‘The harm that good men do’, was an essay by Bertrand Russell that I never finished reading but was a heading I often thought about whenever I heard the name Gandhi being discussed… I had often witnessed disparate schools of thought converging on the notion that Gandhi the man, as well as Gandhi the idea, had often done more harm than good to the cause of this nation’s freedom, from both communalism and colonialism. Many years ago, on this very day, the 4th of February, near the town of Gorakhpur, there once lay 22 charred bodies and a few blackened bayonets. And amidst the rubble and ruins of that day, there also lay the smoking ruins of a nation’s aspirations. The year was 1922 and the place – a little known police station in a town called Chauri Chaura.

At Chauri Chaura that day, a non-violent protest march, part of a nation-wide Non-Cooperation movement under the leadership of Mahatma Gandhi, turned violent when policemen opened fire on unarmed protestors, killing three of them. The angry mob went on the rampage and burnt down the police-chowki. Twenty-two policemen, too, were burnt alive inside the police station. Gandhi felt he had been betrayed, perhaps even shamed by his followers. For him, violence was not an option. His followers had committed themselves to ahimsa. And yet, they had weakened and given in to their impulses, thus jeopardising the movement around the country. He wanted to disown the action of the protestors at Chauri Chaura and therefore he denounced them and withdrew a movement that had galvanised a nation. photo-op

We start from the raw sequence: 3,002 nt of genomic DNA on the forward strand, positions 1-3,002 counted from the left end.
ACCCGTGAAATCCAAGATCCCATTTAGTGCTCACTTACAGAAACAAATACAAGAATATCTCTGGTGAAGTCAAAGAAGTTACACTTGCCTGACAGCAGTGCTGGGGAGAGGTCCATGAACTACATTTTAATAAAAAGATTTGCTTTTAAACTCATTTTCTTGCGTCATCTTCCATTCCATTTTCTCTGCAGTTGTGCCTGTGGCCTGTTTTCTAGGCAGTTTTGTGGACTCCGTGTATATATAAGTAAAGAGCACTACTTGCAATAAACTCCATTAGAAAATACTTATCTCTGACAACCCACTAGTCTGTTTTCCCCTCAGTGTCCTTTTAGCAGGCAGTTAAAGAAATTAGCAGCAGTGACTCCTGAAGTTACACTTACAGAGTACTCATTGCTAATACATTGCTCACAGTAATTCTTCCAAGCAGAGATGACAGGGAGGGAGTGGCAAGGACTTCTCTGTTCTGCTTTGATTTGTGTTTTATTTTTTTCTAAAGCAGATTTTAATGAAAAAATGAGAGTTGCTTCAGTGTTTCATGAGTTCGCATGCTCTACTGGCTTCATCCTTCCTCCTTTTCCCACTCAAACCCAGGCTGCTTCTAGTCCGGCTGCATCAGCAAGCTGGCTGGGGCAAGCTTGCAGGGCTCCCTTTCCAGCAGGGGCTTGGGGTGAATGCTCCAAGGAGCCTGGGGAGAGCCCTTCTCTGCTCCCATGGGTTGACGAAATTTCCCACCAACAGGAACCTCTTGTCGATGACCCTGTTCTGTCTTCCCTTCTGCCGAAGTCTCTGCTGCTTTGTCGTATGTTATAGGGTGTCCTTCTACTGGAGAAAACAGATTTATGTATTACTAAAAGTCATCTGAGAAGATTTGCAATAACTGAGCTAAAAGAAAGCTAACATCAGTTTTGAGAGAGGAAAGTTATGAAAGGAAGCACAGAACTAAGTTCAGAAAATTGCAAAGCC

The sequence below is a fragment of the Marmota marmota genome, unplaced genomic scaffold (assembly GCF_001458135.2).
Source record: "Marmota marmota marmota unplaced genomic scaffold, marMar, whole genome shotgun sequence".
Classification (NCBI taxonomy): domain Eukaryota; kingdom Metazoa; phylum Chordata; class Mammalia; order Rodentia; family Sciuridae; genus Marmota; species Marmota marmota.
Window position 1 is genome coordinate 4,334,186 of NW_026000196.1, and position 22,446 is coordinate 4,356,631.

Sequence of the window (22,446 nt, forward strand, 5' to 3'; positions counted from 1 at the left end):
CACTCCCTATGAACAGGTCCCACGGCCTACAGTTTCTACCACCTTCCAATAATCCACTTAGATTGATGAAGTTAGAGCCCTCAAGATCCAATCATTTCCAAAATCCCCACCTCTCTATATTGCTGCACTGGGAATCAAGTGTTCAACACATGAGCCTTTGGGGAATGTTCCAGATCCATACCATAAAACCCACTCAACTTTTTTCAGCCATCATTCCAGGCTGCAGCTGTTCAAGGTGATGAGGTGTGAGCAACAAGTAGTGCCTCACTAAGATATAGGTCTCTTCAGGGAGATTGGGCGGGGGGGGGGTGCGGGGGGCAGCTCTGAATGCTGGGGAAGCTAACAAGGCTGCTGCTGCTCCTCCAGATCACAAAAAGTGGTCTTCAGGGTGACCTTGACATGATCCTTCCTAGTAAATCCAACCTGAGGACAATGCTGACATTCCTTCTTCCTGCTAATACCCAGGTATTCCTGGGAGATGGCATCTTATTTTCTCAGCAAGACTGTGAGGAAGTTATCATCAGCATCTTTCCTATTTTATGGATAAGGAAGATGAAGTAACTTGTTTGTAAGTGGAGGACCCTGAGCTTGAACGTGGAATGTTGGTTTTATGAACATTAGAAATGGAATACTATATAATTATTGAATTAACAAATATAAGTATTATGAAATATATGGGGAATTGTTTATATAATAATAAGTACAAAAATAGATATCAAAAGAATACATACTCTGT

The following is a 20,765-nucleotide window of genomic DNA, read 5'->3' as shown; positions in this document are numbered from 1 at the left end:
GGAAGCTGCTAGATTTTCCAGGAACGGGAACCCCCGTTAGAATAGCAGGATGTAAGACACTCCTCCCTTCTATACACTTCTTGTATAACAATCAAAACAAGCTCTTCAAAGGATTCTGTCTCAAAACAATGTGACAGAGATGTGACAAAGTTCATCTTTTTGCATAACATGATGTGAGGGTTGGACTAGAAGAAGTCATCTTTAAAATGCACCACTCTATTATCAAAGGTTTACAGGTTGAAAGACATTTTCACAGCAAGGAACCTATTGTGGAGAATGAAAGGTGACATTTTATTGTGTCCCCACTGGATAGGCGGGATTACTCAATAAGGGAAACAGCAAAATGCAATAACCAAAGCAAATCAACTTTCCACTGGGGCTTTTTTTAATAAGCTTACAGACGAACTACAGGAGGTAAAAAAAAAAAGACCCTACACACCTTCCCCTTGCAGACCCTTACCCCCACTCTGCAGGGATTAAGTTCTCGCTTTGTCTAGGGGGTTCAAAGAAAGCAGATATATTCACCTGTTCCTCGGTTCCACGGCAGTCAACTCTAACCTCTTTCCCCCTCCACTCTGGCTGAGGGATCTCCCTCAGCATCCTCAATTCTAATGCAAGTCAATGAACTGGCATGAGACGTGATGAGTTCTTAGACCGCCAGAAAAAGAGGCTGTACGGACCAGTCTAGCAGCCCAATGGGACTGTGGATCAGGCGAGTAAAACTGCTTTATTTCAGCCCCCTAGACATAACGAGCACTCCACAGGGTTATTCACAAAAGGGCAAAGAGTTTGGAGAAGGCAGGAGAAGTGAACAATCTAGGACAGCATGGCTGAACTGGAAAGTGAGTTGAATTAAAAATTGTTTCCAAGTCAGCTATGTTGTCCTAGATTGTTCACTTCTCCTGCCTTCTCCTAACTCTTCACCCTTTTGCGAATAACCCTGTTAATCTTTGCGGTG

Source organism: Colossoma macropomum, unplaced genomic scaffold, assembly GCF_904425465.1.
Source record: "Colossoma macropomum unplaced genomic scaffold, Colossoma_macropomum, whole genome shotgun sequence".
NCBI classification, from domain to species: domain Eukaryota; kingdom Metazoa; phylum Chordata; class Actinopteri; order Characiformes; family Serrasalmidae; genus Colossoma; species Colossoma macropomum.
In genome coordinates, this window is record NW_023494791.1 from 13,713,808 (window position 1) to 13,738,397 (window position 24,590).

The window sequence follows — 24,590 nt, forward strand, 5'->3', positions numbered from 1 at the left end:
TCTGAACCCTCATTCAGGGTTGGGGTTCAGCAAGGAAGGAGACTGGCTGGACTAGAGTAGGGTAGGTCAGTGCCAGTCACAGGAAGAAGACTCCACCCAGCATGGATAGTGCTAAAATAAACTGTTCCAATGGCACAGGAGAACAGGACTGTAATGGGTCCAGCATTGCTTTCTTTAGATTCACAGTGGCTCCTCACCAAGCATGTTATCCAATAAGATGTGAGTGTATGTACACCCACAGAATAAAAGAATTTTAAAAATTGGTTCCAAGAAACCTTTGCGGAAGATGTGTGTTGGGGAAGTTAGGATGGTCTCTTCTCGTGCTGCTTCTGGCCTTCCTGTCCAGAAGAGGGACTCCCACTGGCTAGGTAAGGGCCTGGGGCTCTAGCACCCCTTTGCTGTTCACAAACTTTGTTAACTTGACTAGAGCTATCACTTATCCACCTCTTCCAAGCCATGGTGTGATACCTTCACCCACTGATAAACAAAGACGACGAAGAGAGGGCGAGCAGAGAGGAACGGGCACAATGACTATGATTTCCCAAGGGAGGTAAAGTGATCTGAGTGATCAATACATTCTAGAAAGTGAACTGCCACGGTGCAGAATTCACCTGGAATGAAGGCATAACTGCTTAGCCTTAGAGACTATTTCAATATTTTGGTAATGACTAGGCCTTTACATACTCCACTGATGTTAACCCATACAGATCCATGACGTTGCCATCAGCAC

The protestors too felt betrayed. Not only were they being hunted down, but their leader had, in effect, given them up, holding them accountable for not just the death of the policemen but also the withdrawal of the movement.

But the sense of betrayal was greatest amongst the masses that had burnt their bridges and committed themselves to the Non-Cooperation movement. Men, women and even little children had been carried away by the wave of nationalism only to be left stranded. That day in Chauri Chaura cleaved a deep divide between the methods and mission of a betrayed Mahatma and that of those who felt betrayed by the Mahatma. Amongst the latter were two little children in Punjab whose meteoric lives streaked across our national consciousness, in a blaze of glory that many say rivals the aura of even a Gandhi. One of them, a lad called Bhagat Singh lived a well documented life, but the other, a certain Sukhdev Thapar, has been reduced to a foot note.

Bhagat and Sukhdev met each other while in college in Lahore and became the best of friends. And from the day they met they matched each other step for step, all the way to the gallows and that is a well documented story. But what after that? What happens after a freedom fighter has made the supreme sacrifice? Well, there were many who actually didn’t have to die. They managed just fine with a series of protest marches, lectures and mild-mannered discussions around a few tables. The situation required consistent and delicate handling, but in return, the British bureaucracy and our democracy allowed them, and many of their descendents, the right to define our past, present and future. But what of those who did go all the way? In order to find out, I went in search of Bharat Bhushan Thapar, paternal nephew of the great Sukhdev. It wasn’t a pretty picture...

Sukhdev’s family had always supported his cause. His father Ram Lal Thapar ran a successful business and “ …on occasions, Sukhdevji would come and take the day’s earnings because the party (Hindustan Socialist Republican Association) needed funds. His father and brothers of course were all happy to support him as much as possible,” recounted Bharat Bhushan.